At this point, I can confidently say that I been to some of Japan’s most celebrated temple and shrines. It might get less exciting sometimes, the idea of knowing what to expect, but once there I can’t help but shutter away. Knowing that Kyoto and the region of Kansai is home to thousands of treasured shrines and temples, I am pretty sure that I will be spending most of my time visiting some of them, so I was preparing myself for another temple/shrine hopping experience. But somehow I regain a new appreciation for torii gates and the color orange after visiting Fushimi Inari Taisha, head shrine of Shinto god- Inari Okami.
What makes Fushimi Inari Shrine special is pretty straightforward- it has ten thousand donated torii gates (Senbon Torii) leading to the wooded forest of the sacred Mount Inari. The gates have inscribed Japanese characters which I later found out as the names of the donors and the date of which the torii was donated. Inari is the patron of business, so most of the donations came from companies and merchants. The temple shrines are guided by statue of Foxes which are believed to be “messengers” of Inari Okami.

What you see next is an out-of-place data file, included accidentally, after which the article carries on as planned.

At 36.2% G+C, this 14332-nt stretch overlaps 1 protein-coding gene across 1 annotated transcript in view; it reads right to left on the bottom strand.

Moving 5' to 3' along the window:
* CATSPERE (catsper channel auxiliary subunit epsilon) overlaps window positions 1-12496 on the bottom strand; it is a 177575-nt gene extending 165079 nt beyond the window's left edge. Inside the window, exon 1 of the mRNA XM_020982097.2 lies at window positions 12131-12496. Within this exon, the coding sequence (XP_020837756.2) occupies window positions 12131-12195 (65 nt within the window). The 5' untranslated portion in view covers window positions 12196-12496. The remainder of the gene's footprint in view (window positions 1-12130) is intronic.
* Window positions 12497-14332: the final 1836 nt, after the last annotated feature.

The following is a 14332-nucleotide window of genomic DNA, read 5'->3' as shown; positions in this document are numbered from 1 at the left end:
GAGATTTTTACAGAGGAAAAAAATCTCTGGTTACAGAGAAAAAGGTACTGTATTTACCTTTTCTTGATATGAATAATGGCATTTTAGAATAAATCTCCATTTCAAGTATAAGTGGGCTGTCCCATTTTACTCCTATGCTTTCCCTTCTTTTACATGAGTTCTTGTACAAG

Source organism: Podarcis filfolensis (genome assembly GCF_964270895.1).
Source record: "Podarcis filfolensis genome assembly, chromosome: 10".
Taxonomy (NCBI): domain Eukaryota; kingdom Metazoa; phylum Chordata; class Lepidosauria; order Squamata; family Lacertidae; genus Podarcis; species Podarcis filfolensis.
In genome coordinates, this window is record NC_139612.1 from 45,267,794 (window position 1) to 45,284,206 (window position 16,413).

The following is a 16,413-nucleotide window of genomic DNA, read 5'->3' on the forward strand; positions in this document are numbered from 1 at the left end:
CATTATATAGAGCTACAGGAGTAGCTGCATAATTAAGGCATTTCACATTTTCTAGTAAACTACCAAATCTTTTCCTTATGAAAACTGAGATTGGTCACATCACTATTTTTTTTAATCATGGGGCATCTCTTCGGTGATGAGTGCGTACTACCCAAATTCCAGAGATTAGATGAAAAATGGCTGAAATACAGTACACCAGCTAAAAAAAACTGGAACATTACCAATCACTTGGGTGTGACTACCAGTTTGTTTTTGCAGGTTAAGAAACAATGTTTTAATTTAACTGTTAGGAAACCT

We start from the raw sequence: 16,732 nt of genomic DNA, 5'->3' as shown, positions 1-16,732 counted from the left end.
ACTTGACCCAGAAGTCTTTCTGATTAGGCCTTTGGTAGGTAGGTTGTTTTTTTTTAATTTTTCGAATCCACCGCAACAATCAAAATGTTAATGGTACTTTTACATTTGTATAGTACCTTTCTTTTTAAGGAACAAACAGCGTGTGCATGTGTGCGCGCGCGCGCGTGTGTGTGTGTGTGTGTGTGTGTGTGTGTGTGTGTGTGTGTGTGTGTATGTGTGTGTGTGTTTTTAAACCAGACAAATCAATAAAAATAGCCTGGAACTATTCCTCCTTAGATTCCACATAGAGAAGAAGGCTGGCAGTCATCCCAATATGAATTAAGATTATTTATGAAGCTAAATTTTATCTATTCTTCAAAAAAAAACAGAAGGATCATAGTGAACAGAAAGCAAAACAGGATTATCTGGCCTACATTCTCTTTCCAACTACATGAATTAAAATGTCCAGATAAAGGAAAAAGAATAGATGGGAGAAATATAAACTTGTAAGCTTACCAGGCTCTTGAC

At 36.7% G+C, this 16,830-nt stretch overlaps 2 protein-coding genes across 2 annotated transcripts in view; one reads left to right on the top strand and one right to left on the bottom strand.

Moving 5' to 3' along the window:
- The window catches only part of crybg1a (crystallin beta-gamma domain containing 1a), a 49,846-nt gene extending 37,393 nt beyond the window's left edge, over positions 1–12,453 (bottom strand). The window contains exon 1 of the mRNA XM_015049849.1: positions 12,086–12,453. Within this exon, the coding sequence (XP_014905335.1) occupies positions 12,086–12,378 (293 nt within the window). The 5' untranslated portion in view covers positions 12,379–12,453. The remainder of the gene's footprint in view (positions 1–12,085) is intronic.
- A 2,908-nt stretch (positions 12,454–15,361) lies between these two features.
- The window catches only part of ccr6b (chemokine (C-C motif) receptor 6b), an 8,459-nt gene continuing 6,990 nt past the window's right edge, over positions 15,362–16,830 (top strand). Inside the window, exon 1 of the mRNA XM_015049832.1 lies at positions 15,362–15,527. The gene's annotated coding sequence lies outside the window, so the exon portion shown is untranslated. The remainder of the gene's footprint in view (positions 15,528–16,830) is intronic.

The specific portion which I find really amazing is the start of the trail where there are two parallel rows of gates, as if poetically calling you to make a wise decision to either take the left or the right path. Just imagine the feeling of walking on the trail where you are sheltered by torii of varying sizes on the late afternoon just when the sun is about to disappear and only a few light bulbs and color orange guiding your way. Definitely, worth taking that leave from work.
Reaching the shrine is quite easy. Take the JR Nara line at Kyoto Station, it’s a few steps just outside the JR Inari station. You won’t miss the orange torii gate across the street.